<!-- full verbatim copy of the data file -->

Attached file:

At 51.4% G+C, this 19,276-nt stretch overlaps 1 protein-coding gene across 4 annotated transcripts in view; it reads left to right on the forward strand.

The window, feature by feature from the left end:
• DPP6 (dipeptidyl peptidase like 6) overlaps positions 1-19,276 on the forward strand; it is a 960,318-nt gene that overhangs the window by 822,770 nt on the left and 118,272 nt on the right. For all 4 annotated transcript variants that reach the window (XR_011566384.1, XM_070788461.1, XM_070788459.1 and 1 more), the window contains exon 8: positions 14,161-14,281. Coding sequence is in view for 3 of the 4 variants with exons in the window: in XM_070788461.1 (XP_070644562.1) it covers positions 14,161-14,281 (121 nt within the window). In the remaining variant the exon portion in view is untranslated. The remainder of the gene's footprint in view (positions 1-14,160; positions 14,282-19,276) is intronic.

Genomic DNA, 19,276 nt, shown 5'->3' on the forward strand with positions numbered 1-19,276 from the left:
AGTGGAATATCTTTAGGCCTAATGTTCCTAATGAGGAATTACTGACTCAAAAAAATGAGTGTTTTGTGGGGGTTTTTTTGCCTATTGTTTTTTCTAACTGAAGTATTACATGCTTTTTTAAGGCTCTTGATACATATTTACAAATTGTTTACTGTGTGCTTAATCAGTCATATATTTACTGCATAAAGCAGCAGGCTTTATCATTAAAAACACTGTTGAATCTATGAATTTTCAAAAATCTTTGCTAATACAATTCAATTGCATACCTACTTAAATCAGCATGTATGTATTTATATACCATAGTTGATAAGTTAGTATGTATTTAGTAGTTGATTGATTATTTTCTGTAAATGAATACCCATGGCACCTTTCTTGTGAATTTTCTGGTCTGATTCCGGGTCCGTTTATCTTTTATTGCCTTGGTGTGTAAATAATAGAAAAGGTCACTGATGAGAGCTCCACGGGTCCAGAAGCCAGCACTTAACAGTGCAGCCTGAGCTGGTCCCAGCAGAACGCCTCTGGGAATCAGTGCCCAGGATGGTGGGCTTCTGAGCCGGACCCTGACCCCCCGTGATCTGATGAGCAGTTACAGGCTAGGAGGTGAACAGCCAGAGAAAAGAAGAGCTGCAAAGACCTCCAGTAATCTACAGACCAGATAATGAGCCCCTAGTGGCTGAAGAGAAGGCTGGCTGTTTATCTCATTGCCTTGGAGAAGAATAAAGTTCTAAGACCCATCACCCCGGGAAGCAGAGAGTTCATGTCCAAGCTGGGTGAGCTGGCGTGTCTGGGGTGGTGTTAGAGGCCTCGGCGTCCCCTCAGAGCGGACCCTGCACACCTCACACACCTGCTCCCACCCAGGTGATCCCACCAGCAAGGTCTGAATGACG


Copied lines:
At 51.4% G+C, this 19,276-nt stretch overlaps 1 protein-coding gene across 4 annotated transcripts in view; it reads left to right on the forward strand.

The window, feature by feature from the left end:
• DPP6 (dipeptidyl peptidase like 6) overlaps positions 1-19,276 on the forward strand; it is a 960,318-nt gene that overhangs the window by 822,770 nt on the left and 118,272 nt on the right. For all 4 annotated transcript variants that reach the window (XR_011566384.1, XM_070788461.1, XM_070788459.1 and 1 more), the window contains exon 8: positions 14,161-14,281. Coding sequence is in view for 3 of the 4 variants with exons in the window: in XM_070788461.1 (XP_070644562.1) it covers positions 14,161-14,281 (121 nt within the window). In the remaining variant the exon portion in view is untranslated. The remainder of the gene's footprint in view (positions 1-14,160; positions 14,282-19,276) is intronic.

Genomic DNA, 19,276 nt, shown 5'->3' on the forward strand with positions numbered 1-19,276 from the left:
AGTGGAATATCTTTAGGCCTAATGTTCCTAATGAGGAATTACTGACTCAAAAAAATGAGTGTTTTGTGGGGGTTTTTTTGCCTATTGTTTTTTCTAACTGAAGTATTACATGCTTTTTTAAGGCTCTTGATACATATTTACAAATTGTTTACTGTGTGCTTAATCAGTCATATATTTACTGCATAAAGCAGCAGGCTTTATCATTAAAAACACTGTTGAATCTATGAATTTTCAAAAATCTTTGCTAATACAATTCAATTGCATACCTACTTAAATCAGCATGTATGTATTTATATACCATAGTTGATAAGTTAGTATGTATTTAGTAGTTGATTGATTATTTTCTGTAAATGAATACCCATGGCACCTTTCTTGTGAATTTTCTGGTCTGATTCCGGGTCCGTTTATCTTTTATTGCCTTGGTGTGTAAATAATAGAAAAGGTCACTGATGAGAGCTCCACGGGTCCAGAAGCCAGCACTTAACAGTGCAGCCTGAGCTGGTCCCAGCAGAACGCCTCTGGGAATCAGTGCCCAGGATGGTGGGCTTCTGAGCCGGACCCTGACCCCCCGTGATCTGATGAGCAGTTACAGGCTAGGAGGTGAACAGCCAGAGAAAAGAAGAGCTGCAAAGACCTCCAGTAATCTACAGACCAGATAATGAGCCCCTAGTGGCTGAAGAGAAGGCTGGCTGTTTATCTCATTGCCTTGGAGAAGAATAAAGTTCTAAGACCCATCACCCCGGGAAGCAGAGAGTTCATGTCCAAGCTGGGTGAGCTGGCGTGTCTGGGGTGGTGTTAGAGGCCTCGGCGTCCCCTCAGAGCGGACCCTGCACACCTCACACACCTGCTCCCACCCAGGTGATCCCACCAGCAAGGTCTGAATGACG